Discovering Scottish farming
by Ann van Engelen
Bridget Henderson has always wanted to learn more about her Scottish heritage, and thanks to the highly sort after NZ Young Farmers exchange with the Scottish Association of Young Farmers she will travel from the South Island to fulfil her dream.
The 25-year-old helps on her family’s 280 cow dairy farm and works at the nearby Farmlands store. Her adventure begins in June, and as part of the experience, she will attend the world-renowned Royal Highland Show in Edinburgh.
“I will stay with a number of rural families and gain a broader understanding of their agriculture and the challenges faced by the country’s agri-food producers,” says Bridget.
“We have hosted several young farmers from Scotland, and I am excited to experience the things they talked about. People say there are strong similarities between the two countries and I am hoping there might be some useful practices I can bring back to the South Island.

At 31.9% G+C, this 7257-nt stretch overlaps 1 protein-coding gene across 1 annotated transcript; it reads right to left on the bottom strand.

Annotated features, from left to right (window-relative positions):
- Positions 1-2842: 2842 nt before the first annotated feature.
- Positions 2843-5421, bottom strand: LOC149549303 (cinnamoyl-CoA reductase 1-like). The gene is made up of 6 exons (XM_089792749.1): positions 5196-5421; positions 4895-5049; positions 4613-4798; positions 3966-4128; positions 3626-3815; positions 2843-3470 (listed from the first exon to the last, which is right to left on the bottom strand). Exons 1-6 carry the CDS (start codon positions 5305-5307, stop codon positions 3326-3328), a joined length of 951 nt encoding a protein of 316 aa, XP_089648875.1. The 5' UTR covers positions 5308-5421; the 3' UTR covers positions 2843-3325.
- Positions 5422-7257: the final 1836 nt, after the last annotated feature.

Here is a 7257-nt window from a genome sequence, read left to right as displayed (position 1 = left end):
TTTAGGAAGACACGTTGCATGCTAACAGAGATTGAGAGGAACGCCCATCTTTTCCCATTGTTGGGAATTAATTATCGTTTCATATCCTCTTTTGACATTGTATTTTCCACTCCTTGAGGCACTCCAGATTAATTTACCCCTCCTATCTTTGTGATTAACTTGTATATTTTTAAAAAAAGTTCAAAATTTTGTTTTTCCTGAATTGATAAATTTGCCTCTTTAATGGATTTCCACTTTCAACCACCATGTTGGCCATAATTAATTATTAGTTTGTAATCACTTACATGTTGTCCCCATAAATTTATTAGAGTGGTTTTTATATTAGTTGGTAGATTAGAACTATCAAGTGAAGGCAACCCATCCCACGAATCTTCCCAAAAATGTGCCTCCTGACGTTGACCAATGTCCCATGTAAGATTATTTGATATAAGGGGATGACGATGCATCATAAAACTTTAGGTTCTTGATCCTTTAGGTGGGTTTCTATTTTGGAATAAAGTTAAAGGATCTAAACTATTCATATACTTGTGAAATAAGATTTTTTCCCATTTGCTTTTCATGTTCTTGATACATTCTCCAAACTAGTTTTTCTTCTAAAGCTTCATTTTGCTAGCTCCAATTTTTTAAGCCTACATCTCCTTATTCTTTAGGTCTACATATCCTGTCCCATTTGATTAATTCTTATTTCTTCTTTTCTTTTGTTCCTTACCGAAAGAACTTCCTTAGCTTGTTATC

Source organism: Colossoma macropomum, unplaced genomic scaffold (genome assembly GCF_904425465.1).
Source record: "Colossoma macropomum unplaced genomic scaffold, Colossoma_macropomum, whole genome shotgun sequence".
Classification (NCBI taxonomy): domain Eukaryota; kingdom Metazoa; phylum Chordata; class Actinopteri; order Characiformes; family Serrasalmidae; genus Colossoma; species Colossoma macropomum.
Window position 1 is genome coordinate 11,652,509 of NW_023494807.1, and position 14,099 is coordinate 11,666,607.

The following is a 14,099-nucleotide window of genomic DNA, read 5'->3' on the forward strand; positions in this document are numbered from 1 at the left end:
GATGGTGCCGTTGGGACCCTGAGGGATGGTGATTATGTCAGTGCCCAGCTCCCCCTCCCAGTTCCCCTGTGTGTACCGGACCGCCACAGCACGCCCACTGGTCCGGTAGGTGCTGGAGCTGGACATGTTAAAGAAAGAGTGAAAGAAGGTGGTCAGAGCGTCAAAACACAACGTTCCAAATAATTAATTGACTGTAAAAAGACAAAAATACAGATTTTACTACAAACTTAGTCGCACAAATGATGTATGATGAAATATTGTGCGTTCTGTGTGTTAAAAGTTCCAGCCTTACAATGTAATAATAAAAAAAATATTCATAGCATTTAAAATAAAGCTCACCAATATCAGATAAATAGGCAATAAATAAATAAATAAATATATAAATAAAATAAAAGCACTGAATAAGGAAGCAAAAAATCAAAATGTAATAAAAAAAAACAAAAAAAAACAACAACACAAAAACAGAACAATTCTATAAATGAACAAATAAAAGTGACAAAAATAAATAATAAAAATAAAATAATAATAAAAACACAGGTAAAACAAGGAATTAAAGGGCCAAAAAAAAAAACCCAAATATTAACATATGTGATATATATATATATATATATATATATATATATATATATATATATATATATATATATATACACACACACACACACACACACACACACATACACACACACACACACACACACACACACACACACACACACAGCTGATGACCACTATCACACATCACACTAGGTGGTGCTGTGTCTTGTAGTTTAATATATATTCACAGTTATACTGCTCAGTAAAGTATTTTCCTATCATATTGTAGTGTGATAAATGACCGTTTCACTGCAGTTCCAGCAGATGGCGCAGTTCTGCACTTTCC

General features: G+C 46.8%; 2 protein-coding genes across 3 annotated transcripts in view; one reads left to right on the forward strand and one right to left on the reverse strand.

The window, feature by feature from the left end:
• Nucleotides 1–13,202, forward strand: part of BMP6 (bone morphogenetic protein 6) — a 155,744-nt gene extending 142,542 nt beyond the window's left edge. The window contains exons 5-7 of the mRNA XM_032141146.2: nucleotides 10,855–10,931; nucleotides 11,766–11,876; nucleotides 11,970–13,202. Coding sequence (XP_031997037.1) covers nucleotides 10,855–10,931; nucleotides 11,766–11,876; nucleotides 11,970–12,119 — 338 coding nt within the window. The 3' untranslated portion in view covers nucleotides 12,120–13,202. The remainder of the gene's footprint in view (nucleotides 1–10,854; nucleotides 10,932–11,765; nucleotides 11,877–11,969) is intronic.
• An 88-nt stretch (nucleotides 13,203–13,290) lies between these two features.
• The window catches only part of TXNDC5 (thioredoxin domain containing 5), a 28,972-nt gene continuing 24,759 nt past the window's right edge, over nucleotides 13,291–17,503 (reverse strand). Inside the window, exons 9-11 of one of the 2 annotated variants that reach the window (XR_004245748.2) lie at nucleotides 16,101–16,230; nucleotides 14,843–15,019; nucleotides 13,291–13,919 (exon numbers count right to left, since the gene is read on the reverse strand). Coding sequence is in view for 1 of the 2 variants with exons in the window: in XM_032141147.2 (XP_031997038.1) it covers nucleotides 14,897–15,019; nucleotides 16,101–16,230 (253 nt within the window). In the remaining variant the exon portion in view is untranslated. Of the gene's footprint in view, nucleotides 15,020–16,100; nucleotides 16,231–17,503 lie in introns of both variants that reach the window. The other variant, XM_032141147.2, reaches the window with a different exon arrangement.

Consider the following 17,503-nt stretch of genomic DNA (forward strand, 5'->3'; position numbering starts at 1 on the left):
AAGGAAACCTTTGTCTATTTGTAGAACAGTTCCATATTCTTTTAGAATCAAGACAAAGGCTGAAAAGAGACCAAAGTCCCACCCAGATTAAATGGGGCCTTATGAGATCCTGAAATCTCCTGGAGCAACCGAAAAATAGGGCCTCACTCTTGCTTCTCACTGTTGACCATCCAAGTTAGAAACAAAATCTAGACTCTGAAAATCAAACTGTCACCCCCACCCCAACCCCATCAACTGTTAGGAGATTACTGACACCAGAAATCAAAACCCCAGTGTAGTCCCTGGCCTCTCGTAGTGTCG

“We also have sheep, and I want to gather as much knowledge about cropping, sheep and beef, dairying and grazing units as possible. My long-term goal is to become a technical field adviser or an independent farm consultant.”
Bridget has a bachelor of commerce majoring in farm management from Lincoln University. She has completed rural servicing papers through Primary ITO, and her family are registered raw milk providers. “Our herd is wintered on the 140-hectare farm, with young stock grazed on a support block.”
Bridget has also worked in Australia and is keen to use her experiences to help raise awareness of where food comes from.
“I am surprised how many people do not know the pasture to plate story behind what they eat. I love seeing the reaction from people, especially young children who don’t realise cows eat grass and produce the milk, which ends up in the supermarket. They think it comes from a bottle and have no comprehension it comes from a cow.
“I am really looking forward to seeing what Scottish farmers do. They have so much more history than us, and there are little things that we take for granted that are big to them. They also look at livestock totally different and breed more for looks and style whereas we breed for dual purpose.
“After the exchange, I will travel to Ireland, Wales and England and hope to visit some universities to see their trial research and what could be used here in farming for the future.”